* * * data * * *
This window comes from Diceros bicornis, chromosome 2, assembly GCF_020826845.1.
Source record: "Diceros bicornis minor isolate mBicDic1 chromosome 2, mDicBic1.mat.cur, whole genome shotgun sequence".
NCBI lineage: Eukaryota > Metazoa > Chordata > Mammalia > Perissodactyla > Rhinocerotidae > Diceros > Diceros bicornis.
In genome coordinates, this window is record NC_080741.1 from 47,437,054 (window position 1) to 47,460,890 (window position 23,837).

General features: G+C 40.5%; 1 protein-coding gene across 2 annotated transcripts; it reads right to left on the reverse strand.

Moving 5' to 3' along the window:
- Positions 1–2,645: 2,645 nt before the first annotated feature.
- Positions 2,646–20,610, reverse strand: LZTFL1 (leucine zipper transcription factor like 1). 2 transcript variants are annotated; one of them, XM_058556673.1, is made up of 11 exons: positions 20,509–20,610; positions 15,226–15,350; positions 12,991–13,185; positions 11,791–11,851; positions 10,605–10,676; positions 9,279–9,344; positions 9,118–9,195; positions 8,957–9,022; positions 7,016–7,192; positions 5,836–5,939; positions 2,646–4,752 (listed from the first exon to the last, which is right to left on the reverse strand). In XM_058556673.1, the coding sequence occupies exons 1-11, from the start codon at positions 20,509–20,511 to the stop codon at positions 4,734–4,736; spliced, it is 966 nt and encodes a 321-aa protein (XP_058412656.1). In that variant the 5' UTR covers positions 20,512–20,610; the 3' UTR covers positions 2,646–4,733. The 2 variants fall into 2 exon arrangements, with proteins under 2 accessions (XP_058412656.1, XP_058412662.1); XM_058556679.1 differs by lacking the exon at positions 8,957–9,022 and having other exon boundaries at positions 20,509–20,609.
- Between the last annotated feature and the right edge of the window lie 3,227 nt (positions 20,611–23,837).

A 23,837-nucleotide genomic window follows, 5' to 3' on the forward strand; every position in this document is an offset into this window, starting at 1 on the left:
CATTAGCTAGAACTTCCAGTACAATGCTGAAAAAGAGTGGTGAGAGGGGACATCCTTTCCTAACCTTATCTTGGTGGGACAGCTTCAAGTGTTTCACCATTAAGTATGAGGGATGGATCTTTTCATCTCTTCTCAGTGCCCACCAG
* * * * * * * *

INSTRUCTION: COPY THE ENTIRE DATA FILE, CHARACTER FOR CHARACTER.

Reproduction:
This window comes from Diceros bicornis, chromosome 2, assembly GCF_020826845.1.
Source record: "Diceros bicornis minor isolate mBicDic1 chromosome 2, mDicBic1.mat.cur, whole genome shotgun sequence".
NCBI lineage: Eukaryota > Metazoa > Chordata > Mammalia > Perissodactyla > Rhinocerotidae > Diceros > Diceros bicornis.
In genome coordinates, this window is record NC_080741.1 from 47,437,054 (window position 1) to 47,460,890 (window position 23,837).

General features: G+C 40.5%; 1 protein-coding gene across 2 annotated transcripts; it reads right to left on the reverse strand.

Moving 5' to 3' along the window:
- Positions 1–2,645: 2,645 nt before the first annotated feature.
- Positions 2,646–20,610, reverse strand: LZTFL1 (leucine zipper transcription factor like 1). 2 transcript variants are annotated; one of them, XM_058556673.1, is made up of 11 exons: positions 20,509–20,610; positions 15,226–15,350; positions 12,991–13,185; positions 11,791–11,851; positions 10,605–10,676; positions 9,279–9,344; positions 9,118–9,195; positions 8,957–9,022; positions 7,016–7,192; positions 5,836–5,939; positions 2,646–4,752 (listed from the first exon to the last, which is right to left on the reverse strand). In XM_058556673.1, the coding sequence occupies exons 1-11, from the start codon at positions 20,509–20,511 to the stop codon at positions 4,734–4,736; spliced, it is 966 nt and encodes a 321-aa protein (XP_058412656.1). In that variant the 5' UTR covers positions 20,512–20,610; the 3' UTR covers positions 2,646–4,733. The 2 variants fall into 2 exon arrangements, with proteins under 2 accessions (XP_058412656.1, XP_058412662.1); XM_058556679.1 differs by lacking the exon at positions 8,957–9,022 and having other exon boundaries at positions 20,509–20,609.
- Between the last annotated feature and the right edge of the window lie 3,227 nt (positions 20,611–23,837).

A 23,837-nucleotide genomic window follows, 5' to 3' on the forward strand; every position in this document is an offset into this window, starting at 1 on the left:
CATTAGCTAGAACTTCCAGTACAATGCTGAAAAAGAGTGGTGAGAGGGGACATCCTTTCCTAACCTTATCTTGGTGGGACAGCTTCAAGTGTTTCACCATTAAGTATGAGGGATGGATCTTTTCATCTCTTCTCAGTGCCCACCAG